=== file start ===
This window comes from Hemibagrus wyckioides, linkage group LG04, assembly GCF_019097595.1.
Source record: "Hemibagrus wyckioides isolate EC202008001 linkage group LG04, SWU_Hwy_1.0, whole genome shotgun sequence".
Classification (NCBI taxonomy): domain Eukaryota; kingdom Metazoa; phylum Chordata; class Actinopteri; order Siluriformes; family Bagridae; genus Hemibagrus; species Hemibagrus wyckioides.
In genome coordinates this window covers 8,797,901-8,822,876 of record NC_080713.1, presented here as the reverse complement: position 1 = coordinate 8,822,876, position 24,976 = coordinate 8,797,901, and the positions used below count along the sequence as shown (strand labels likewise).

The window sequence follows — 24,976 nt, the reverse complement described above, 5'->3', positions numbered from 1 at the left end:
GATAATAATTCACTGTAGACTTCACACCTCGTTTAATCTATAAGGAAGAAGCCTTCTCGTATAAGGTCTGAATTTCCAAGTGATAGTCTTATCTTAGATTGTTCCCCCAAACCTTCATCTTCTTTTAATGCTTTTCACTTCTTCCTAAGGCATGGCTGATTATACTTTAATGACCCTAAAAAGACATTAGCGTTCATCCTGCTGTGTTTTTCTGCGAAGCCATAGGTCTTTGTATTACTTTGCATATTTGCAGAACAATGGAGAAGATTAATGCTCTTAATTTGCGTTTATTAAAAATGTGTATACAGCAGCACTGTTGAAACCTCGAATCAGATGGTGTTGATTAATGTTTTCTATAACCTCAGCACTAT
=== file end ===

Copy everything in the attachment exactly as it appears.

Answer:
This window comes from Hemibagrus wyckioides, linkage group LG04, assembly GCF_019097595.1.
Source record: "Hemibagrus wyckioides isolate EC202008001 linkage group LG04, SWU_Hwy_1.0, whole genome shotgun sequence".
Classification (NCBI taxonomy): domain Eukaryota; kingdom Metazoa; phylum Chordata; class Actinopteri; order Siluriformes; family Bagridae; genus Hemibagrus; species Hemibagrus wyckioides.
In genome coordinates this window covers 8,797,901-8,822,876 of record NC_080713.1, presented here as the reverse complement: position 1 = coordinate 8,822,876, position 24,976 = coordinate 8,797,901, and the positions used below count along the sequence as shown (strand labels likewise).

The window sequence follows — 24,976 nt, the reverse complement described above, 5'->3', positions numbered from 1 at the left end:
GATAATAATTCACTGTAGACTTCACACCTCGTTTAATCTATAAGGAAGAAGCCTTCTCGTATAAGGTCTGAATTTCCAAGTGATAGTCTTATCTTAGATTGTTCCCCCAAACCTTCATCTTCTTTTAATGCTTTTCACTTCTTCCTAAGGCATGGCTGATTATACTTTAATGACCCTAAAAAGACATTAGCGTTCATCCTGCTGTGTTTTTCTGCGAAGCCATAGGTCTTTGTATTACTTTGCATATTTGCAGAACAATGGAGAAGATTAATGCTCTTAATTTGCGTTTATTAAAAATGTGTATACAGCAGCACTGTTGAAACCTCGAATCAGATGGTGTTGATTAATGTTTTCTATAACCTCAGCACTAT